Researchers Develop Graphene from Carbon Dioxide

Scientists in Germany have found a way to repurpose a harmful greenhouse gas to develop graphene for next-generation electronic and computing applications

We’ve recently told you how researchers have found various new ways to synthesize graphene, including using bark from eucalyptus trees and a process based on bacteria.

Now scientists at Karlsruhe Institute of Technology (KIT) in Germany have invented a process to synthesize the highly conductive, useful material from a greenhouse gas—carbon dioxide.

graphene, carbon dioxide, Karlsruhe Institute of Technology, Institute of Nanotechnology

Carbon dioxide (red-black) and hydrogen (gray) catalytically react to graphene (black) on copper-palladium surfaces. Researchers developed a way to use carbon dioxide to synthesize graphene for use in new applications. (Image Source: E. Moreno-Pineda, Karlsruhe Institute of Technology)

The work proves that carbon dioxide, which has a harmful effect on the environment, can be a useful raw material, said Professor Mario Ruben, from KIT’s Institute of Nanotechnology (INT) and the Institute for Inorganic Chemistry (AOC), who led the study. Indeed, graphene is a two-dimensional form of carbon, and has many applications in electronics and materials science due to its high electrical conductivity, light weight, and high strength.

“This project endeavors to synthesize graphene, a promising material for future electronic and mechanical devices, from the ecologically problematic carbon dioxide by using it as starting material,” he explained to Design News.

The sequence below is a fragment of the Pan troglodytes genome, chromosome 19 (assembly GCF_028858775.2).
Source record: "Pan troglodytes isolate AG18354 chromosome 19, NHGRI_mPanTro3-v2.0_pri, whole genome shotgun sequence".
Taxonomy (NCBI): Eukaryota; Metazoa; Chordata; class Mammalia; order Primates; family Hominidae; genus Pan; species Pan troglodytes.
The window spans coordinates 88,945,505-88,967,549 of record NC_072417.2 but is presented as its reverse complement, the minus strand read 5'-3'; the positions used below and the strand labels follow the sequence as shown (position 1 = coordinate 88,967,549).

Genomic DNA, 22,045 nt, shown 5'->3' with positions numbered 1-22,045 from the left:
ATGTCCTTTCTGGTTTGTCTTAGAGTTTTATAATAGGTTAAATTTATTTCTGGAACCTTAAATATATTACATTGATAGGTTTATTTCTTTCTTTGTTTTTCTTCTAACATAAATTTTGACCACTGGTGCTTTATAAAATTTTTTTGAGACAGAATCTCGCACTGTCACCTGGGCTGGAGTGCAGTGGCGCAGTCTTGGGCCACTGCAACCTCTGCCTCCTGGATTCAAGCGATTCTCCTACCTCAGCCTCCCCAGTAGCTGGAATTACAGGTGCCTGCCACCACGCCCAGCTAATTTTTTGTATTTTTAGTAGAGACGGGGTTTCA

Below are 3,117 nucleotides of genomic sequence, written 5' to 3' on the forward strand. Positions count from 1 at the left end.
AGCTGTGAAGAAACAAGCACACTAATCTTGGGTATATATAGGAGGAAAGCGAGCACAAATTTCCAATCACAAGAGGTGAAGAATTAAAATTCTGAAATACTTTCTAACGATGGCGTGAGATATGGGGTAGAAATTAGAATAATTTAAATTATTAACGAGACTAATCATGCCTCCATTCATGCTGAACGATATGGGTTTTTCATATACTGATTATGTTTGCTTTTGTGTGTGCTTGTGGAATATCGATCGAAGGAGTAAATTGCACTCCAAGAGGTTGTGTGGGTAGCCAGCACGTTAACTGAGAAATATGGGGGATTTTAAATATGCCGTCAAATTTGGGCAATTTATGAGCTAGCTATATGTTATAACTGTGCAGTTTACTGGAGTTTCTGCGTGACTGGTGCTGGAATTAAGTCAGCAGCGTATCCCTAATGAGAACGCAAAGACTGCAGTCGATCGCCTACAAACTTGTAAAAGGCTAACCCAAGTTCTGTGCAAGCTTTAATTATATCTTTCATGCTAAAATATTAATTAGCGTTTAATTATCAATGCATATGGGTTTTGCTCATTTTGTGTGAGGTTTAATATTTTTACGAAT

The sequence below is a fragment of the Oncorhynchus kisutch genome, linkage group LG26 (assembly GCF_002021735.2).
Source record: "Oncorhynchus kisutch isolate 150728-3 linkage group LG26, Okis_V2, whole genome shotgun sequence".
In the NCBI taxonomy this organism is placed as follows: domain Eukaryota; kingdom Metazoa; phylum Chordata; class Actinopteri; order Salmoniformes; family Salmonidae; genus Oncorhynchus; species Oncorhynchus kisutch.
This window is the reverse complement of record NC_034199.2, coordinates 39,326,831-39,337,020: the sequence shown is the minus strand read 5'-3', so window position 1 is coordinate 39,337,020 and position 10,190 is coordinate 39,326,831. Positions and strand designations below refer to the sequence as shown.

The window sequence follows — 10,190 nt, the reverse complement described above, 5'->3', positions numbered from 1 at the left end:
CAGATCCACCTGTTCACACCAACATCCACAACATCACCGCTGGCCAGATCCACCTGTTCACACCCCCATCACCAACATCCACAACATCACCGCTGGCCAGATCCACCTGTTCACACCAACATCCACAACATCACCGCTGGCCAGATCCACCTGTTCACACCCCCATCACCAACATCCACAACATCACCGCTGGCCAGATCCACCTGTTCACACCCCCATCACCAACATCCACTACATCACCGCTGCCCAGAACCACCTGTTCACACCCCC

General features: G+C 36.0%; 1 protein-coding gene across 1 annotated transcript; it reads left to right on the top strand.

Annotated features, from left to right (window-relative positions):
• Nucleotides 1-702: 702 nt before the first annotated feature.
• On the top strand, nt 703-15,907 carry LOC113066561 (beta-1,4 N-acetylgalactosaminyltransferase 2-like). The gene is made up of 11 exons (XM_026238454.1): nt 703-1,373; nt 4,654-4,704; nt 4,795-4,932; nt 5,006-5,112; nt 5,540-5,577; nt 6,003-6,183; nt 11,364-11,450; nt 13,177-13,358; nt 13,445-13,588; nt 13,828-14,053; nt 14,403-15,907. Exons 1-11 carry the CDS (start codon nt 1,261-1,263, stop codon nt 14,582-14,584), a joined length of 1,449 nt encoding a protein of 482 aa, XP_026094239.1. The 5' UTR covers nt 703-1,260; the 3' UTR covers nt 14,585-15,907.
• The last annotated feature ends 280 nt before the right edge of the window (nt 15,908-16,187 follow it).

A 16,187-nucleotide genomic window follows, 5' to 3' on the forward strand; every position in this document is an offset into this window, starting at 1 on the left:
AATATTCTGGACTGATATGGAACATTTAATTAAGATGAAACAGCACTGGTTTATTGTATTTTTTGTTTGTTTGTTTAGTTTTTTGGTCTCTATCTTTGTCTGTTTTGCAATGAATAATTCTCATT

The work serves a dual purpose, Ruben told us. It is a “tremendous gain” for emerging battery and quantum technologies, which use graphene components. It also can help mitigate the risk of uncontrolled climate change by using carbon dioxide in a useful way, he said.

Following the Lead of Plants

Specifically, researchers mimicked photosynthesis, a natural process plants use to turn carbon dioxide into oxygen. In this process, a metal-based enzyme Ribulose-1,5-bisphosphate carboxylase/oxygenase—simply known as RuBisCo--absorbs the carbon dioxide from the air and makes it available for further chemical reactions in the plant.

Inspired by this conversion, Ruben’s team developed a process in which carbon dioxide together with hydrogen gas is converted directly into graphene at temperatures of up to 1000 degrees Celsius using catalytically active metal surfaces that researchers prepared especially for the process, he said.

“If the metal surface exhibits the correct ratio of copper and palladium, the conversion of carbon dioxide to graphene will take place directly in a simple one-step process,” Ruben said in a press statement. Further, he told Design News, the team developed “an efficient protocol reintroducing carbon dioxide into the materials´ cycle by an added-value sequestration approach.”

Researchers published a paper describing their work in the journal ChemSusChem.

Quantum Computing and Beyond

KIT scientists achieved the production of graphene several layers thick, which could lead to carbon dioxide-based graphene being repurposed for use in batteries, electronic components, or filter materials, Ruben said.

“[Our work] will offer earlier entries of carbon dioxide-containing, climate-neutral products to the consumer market--in displays, touchscreens, batteries, carbon composite materials, water filters, etc.--which can act as technological carbon-sink  and from which we can expect to generate added-value,” he told Design News.

The team plans to continue its work to form functioning electronic components from the graphene it’s synthesized, with an eye toward next-generation quantum-computing technologies, he added. Quantum computers enable ultra-fast and energy-efficient calculations without need for the binary logic of current computational methods.

Elizabeth Montalbano is a freelance writer who has written about technology and culture for more than 20 years. She has lived and worked as a professional journalist in Phoenix, San Francisco and New York City. In her free time she enjoys surfing, traveling, music, yoga and cooking. She currently resides in a village on the southwest coast of Portugal.

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